You Might Be Reformed If…

March 4, 2013

Reformation Wall @ Geneva

As one who dwells firmly within the Reformed wing of Evangelical Christianity, I found the following to be astute, accurate, and a little bit amusing:

You might be Reformed …

  • If you think prayer is more than just trying to manipulate God into giving you what you want …
  • If you think that there are things more important to God than your comfort …
  • If you think the Bible has more to say about the Church than just what is found in the second chapter of Acts …
  • If you suspect that how you “think” about God might be at least as important as how you “feel” about God …
  • If you believe that the fact that a doctrine is described in the Bible supersedes your personal feelings about that doctrine…
  • If you feel that nagging suspicion that something isn’t right when the pastor can preach an entire sermon series without ever opening a Bible…
  • If you think that all of those letters that Paul, Peter, James and John wrote to the churches have something to do with how the Church should look today…
  • If you think that there has to be more to the Christian life than just being nice…
  • If you have always suspected that the pick­-and­-choose belief buffet can’t really reflect Christianity as it is expressed in Scripture…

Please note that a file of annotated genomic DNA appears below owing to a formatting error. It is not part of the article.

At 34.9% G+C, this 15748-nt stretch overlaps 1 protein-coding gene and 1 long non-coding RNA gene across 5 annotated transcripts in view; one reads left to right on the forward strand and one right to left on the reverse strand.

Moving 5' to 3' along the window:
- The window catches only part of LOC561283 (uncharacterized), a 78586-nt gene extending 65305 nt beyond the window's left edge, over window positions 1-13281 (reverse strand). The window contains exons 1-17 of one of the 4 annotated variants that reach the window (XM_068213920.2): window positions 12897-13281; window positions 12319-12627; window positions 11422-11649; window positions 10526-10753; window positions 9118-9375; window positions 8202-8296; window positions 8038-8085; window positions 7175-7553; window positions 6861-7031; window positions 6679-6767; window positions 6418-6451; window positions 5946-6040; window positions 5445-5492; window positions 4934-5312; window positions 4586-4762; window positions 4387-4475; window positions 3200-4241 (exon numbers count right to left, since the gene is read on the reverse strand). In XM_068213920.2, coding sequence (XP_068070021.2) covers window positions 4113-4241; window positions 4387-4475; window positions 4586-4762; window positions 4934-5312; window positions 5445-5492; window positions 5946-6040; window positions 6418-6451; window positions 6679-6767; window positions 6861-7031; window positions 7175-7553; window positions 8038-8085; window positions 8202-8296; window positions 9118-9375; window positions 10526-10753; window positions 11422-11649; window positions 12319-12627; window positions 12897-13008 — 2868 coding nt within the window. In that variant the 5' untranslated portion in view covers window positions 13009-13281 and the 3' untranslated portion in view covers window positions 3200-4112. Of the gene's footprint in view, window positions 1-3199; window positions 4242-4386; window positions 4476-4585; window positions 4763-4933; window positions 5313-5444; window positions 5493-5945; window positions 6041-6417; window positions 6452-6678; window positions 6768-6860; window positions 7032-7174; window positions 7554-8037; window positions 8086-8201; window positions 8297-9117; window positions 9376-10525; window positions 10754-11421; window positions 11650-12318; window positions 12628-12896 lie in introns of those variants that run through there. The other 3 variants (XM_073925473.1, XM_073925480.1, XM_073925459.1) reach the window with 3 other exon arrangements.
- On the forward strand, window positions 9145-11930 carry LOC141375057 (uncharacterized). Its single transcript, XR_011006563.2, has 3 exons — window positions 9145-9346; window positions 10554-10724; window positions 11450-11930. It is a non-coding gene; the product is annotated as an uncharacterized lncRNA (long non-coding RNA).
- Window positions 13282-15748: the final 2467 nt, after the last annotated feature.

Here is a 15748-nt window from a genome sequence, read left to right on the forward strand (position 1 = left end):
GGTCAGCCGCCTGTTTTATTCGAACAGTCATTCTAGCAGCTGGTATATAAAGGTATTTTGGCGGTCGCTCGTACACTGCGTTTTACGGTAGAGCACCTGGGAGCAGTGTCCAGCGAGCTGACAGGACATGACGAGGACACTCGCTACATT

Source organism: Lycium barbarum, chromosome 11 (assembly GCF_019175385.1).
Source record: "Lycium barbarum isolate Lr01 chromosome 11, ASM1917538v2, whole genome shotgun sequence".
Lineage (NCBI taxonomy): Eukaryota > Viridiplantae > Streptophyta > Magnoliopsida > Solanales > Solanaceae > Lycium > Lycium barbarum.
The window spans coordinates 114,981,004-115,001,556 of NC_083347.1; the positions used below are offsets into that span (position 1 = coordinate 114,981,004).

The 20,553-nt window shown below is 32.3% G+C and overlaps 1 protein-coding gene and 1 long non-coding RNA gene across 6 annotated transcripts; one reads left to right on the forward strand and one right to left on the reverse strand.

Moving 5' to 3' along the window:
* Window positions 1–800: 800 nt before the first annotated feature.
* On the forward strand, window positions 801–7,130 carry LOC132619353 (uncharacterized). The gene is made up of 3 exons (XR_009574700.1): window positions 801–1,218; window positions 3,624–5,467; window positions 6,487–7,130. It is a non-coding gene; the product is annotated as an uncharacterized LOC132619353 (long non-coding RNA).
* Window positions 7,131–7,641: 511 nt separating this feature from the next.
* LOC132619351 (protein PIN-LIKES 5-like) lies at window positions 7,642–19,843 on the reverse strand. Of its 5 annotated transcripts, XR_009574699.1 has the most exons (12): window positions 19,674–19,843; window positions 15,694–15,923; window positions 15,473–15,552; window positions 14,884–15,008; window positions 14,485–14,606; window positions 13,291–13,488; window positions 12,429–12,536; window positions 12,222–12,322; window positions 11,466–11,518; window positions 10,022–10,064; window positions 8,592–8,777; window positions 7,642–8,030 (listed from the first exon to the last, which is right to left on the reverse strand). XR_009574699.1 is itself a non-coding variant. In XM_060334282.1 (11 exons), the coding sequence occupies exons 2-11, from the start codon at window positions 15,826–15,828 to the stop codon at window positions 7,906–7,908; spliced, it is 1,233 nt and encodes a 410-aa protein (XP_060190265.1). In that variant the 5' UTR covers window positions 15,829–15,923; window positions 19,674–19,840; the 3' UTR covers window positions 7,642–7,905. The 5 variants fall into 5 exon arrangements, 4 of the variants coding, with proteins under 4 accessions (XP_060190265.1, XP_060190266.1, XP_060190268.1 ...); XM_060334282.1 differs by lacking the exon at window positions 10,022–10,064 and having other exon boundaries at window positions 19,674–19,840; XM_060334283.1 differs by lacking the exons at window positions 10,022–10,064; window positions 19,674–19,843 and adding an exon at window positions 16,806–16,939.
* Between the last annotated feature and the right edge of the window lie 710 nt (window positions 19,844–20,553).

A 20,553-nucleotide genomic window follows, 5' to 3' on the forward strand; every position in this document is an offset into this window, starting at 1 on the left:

• If the theology of, “God has a plan, and it’s all about you!” makes you suspicious…
  • If you like the hymns unrelated to “tradition,” but because they are meaningful and true; in contrast with the mindless drivel of many “modern worship” songs…
  • If you accept God’s election because you find the doctrine clearly stated in Romans, even if you don’t necessarily  “like it” …
  • If you get a little creeped-out when someone stands up in church and declares: “I’ve had a revelation from God” …
  • If a “worship service” comprised of 45 minutes of near ­meaningless, highly repetitive songs leaves you hungering and thirsting for something real and meaningful…
  • If you’ve secretly abandoned Dispensationalism for not making sense, and gone searching for an eschatology that actually reflects what is taught in Scripture.

***

Thanks to Timothy J. Hammon.  This post originally appeared on his blog: The Things That Matter

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